What type of diode is best for protecting batteries in a weather station?

In summary: If you want to go old school and lightning proof there is always a double throw relay (NC) powered from the DC but it wouldn't be fast. If you insist on old school, then a relay; which I learned to hate in industry. Things that move in circuits are nearly always worse than things that can do the job without moving (if they don't get too hot).
  • #1
sophiecentaur
Science Advisor
Gold Member
29,147
7,007
TL;DR Summary
I need a diode to stop backup batteries (3.2V) from charging when there's an external supply.
It's a mod to a weather station which normally uses primary cells alone. There are four cells, connected as 2X2. I am providing dc power up there for another purpose so I thought it may as well supply the station as well. But I need to protect / isolate the batteries from the DC source with a diode.
I was hoping someone might have an idea about a diode that would supply say 0.5A (in short bursts) without too much V drop. What do people use these days? Germanium, Schottkey?
Or what about a fat capacitor to avoid a sag during the periods of high current? It's a very practical question and someone will know what't the best approach, I'm sure.
 
Engineering news on Phys.org
  • #2
There are IC's that will do this essentially seamlessly. If you want to go old school and lightning proof there is always a double throw relay (NC) powered from the DC but it wouldn't be fast. That's the place I'd start, but I am old school by default.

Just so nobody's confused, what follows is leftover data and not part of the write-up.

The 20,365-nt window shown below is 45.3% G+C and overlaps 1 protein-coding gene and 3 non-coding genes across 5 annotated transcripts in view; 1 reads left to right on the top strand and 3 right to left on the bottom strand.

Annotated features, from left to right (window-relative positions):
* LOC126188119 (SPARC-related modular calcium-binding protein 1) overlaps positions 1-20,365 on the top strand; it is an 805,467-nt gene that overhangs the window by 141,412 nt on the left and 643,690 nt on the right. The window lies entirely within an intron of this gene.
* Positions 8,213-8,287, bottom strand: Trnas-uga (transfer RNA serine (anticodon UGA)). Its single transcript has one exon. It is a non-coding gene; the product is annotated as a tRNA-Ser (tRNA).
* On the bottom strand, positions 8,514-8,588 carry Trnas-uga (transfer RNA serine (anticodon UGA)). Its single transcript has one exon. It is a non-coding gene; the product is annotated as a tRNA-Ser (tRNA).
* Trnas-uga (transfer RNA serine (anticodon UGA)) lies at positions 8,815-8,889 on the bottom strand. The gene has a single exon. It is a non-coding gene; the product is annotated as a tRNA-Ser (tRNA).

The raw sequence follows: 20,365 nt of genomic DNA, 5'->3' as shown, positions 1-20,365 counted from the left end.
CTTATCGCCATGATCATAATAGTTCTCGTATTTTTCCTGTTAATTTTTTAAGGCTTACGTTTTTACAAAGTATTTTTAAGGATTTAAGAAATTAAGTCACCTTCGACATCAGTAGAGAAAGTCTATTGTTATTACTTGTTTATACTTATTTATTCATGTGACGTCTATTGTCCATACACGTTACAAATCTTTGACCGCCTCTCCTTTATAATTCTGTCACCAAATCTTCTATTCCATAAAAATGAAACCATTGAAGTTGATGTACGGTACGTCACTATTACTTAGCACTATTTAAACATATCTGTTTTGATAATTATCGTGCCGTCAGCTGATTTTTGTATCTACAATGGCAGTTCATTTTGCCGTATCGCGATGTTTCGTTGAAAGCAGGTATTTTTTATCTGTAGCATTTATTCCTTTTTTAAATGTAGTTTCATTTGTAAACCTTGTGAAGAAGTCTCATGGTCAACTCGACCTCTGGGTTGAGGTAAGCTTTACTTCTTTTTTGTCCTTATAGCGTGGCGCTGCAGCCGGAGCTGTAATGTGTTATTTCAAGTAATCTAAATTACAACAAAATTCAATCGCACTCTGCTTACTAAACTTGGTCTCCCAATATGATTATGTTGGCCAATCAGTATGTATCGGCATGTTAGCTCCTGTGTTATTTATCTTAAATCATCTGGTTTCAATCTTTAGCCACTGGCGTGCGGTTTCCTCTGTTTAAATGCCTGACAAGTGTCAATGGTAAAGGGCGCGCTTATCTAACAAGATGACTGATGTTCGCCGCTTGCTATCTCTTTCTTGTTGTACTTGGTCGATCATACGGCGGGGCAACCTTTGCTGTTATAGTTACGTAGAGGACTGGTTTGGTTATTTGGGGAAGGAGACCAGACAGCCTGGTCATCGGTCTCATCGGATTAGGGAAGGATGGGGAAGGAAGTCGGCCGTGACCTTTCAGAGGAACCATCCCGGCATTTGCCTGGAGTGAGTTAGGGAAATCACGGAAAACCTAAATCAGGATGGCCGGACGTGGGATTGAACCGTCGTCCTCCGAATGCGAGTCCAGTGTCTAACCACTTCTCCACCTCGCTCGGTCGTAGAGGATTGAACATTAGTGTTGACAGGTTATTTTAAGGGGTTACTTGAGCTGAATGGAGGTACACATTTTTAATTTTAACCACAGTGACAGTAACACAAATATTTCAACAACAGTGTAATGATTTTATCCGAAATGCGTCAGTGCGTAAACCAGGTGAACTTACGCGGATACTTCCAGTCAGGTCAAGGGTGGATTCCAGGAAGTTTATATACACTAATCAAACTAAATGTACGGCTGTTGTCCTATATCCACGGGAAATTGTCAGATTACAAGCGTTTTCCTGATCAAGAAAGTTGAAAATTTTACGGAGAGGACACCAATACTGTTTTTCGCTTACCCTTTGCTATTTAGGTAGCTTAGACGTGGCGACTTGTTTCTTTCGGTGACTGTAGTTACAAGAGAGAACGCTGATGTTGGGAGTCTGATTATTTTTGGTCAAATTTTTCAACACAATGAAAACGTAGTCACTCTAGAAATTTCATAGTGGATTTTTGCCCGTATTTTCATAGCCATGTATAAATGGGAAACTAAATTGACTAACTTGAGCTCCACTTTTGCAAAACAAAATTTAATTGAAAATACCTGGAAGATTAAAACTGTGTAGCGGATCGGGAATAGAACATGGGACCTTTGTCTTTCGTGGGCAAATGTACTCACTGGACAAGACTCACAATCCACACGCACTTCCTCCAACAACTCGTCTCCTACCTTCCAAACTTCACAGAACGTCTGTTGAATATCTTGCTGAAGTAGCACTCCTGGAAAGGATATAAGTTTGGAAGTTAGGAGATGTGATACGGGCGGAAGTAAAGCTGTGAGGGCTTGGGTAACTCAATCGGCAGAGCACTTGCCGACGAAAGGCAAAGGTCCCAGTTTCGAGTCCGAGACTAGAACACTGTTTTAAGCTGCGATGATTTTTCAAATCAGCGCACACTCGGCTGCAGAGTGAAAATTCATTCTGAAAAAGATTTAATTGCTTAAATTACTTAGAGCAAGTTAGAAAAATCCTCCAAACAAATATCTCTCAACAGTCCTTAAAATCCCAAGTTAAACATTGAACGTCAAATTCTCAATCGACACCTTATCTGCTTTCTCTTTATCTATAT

• Like
Likes sophiecentaur
  • #3
hutchphd said:
There are IC's that will do this essentially seamlessly. If you want to go old school and lightning proof there is always a double throw relay (NC) powered from the DC but it wouldn't be fast. That's the place I'd start, but I am old school by default.
Relay! Really? I can see the appeal tho'. I guess the switching time wouldn't endanger the battery and the soldering wouldn't be a problem. I just don't get on with this 'ere newfangled leadless stuff. It won't even wet the tip of the iron whatever temperature I set it to and the surface mount things are a real problem for me. So I like to keep things chunky and simple; a relay might be the way forward - that is if you really don't think a diode would do it. It was always diodes for split charging of 12V lead acid batteries, until VSRs entered the world of boating. But 3V can lose a lot across a series diode. Hence my question.
 
  • #4